“The main thing is to ensure your audience is having an interactive experience,” says Rob. As well as varying the format of your content, try varying the time of day that you post. Doing the same thing week-to-week can quickly become boring and repetitive.
6. Make sure you look good
People’s newsfeeds are full of stories vying for their attention. How can you ensure that you stand out? Adam and Rob recommend refreshing your brand’s look on social media every six months, so it doesn’t get out of date. Design trends move so fast that to leave it any longer can be detrimental. But importantly, you still want to retain your identifiable ‘brand feel’.
When it comes to posting, a good rule of thumb is this: ask yourself if you would genuinely be interested in the content if you weren’t the one posting it. Just because it’s social media and not TV doesn’t mean you can get away with poor quality imagery or spelling mistakes. Either way, you should put out the best content you can every time.
7. Show your posts some love
Don’t assume your job is done once a post is out there in the ether. Rob and Adam strongly advise sharing your posts with relevant niche groups, so they can share them. “Help people find your content, ring them up and tell them about it,” says Adam. Back in June, BBC Radio Bristol shared a video on 5 ways to keep your dog cool in the hot weather. Once posted, they immediately contacted the Dog’s Trust, who shortly after shared the video on its own feed.
You should also make an effort to reply to comments – “be as helpful as possible”. When flat fire safety inspections were taking place across Bristol, the BBC published a list of where the inspections would be. A lot of people commented with questions and the team were able to find out the answers. Today’s social journalism is responsive and happening in real-time – this applies to social marketing too.
8. Crunch the numbers
You need to find out how many people are engaging with you to determine whether your social media efforts are having any effect. “If your posts aren’t getting any engagement, take them down,” says Rob. You can then assess what went wrong – was it a lack of compelling imagery? The time of day? Was the post simply not of interest to the audience? The only way to improve is to be willing to learn from what does and doesn’t seem to work for you.
9. Watch what other people are doing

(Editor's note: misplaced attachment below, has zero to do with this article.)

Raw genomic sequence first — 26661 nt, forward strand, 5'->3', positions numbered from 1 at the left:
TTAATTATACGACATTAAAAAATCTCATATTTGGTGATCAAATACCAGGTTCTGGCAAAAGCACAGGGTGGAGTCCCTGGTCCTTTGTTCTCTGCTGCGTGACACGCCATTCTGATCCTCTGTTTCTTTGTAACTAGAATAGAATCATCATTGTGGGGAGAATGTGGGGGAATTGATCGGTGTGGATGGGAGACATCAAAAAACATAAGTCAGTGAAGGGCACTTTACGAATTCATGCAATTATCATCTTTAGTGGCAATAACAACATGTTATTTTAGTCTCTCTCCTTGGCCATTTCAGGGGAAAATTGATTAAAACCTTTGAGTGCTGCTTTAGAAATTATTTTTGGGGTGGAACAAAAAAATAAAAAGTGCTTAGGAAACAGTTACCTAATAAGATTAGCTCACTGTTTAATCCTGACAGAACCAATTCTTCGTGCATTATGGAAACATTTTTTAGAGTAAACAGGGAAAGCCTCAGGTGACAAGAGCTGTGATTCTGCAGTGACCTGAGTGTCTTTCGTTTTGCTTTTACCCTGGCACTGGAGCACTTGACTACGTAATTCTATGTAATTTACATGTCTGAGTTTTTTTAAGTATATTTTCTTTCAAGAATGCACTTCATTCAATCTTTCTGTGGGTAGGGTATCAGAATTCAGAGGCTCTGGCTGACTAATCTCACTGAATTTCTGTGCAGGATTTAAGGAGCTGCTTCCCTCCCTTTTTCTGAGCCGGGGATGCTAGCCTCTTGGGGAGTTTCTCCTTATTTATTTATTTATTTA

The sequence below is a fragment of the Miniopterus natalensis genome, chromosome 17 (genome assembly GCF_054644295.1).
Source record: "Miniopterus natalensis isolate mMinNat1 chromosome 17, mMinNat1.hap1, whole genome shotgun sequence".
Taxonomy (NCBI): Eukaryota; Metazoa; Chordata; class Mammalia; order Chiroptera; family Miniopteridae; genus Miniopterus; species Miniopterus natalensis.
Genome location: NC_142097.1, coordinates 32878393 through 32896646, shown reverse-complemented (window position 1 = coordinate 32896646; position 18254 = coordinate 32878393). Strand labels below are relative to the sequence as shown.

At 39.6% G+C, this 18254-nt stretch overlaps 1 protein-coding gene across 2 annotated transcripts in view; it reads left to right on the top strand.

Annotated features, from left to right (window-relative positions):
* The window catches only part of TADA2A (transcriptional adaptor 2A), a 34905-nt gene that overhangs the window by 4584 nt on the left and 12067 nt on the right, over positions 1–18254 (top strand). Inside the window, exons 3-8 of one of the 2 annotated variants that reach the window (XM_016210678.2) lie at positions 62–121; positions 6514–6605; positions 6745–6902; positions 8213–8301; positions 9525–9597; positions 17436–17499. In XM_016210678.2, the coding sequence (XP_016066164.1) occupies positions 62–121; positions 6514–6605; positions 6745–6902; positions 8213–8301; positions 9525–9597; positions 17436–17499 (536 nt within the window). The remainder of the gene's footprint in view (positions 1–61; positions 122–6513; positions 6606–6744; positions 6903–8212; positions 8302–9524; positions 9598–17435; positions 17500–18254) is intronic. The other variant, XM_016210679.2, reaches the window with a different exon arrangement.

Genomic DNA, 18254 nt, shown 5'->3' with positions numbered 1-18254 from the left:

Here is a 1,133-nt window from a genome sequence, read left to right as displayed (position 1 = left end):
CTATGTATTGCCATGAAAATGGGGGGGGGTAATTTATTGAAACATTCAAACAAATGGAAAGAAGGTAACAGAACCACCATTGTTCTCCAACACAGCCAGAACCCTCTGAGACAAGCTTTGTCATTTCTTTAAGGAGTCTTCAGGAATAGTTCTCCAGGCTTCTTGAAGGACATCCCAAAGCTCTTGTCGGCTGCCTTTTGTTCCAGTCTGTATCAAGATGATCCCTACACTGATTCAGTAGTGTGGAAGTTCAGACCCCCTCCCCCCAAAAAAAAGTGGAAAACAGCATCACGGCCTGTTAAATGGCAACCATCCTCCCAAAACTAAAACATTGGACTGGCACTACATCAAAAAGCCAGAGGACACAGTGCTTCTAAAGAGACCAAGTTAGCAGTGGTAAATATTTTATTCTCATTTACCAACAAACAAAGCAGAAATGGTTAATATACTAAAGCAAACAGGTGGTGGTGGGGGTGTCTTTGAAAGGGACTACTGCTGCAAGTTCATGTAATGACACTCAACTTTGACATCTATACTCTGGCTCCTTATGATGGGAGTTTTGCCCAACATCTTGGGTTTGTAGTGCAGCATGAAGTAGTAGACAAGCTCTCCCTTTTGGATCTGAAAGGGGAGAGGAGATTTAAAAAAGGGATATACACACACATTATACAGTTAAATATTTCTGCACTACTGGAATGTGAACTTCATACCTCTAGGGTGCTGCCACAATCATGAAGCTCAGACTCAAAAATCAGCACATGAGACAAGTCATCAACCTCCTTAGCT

It’s fine to adapt and repurpose what others in your social space are doing, provided engagement is high and you’re not copying the idea beat-for-beat. “Lad Bible did a great video where they put ice lollies in box and got people to vote for which they thought would melt first,” says Adam, “but when BBC Three did the exact same thing a few days later, it was pretty obvious where they’d got the idea from”.
Observe what others are doing and make sure you understand the difference between inspiration and plagiarism.
10. Enjoy it
To be a successful social media journalist (or marketer), you have to absolutely live for this kind of work. Rob and Adam described a recent day on the job where they spent the morning in an adult ball pit and the afternoon on the HMS Somerset warship. Just an average day at the BBC.
“It’s time to think differently about how we share content,” says Adam. He believes that the Planet Earth 2 clip of the baby iguana narrowly escaping death by snakes definitely helped to boost the youth audience watching on TV due to the clip’s success on digital platforms like Facebook and YouTube. The most watched BBC YouTube clip ever was the clip taken from ‘Adele at the BBC’ with 59.6 million views.
We live in a time where a live video of a boy doing kick-ups can get unprecedented engagement, because the audience were encouraged to guess (and comment) when they thought the ball would drop. Ultimately, we need a bit of nonsense to neutralise some of the frankly terrifying events going on in the world. Pointing a live camera at a room full of puppies doesn’t hurt either.
If you liked this article, please share and comment below. We would love to hear what you think! Make sure you’ve read Part I and stay tuned because we were lucky enough to interview Adam Crowther in more detail about his role and the growing medium of digital storytelling – more on that to follow!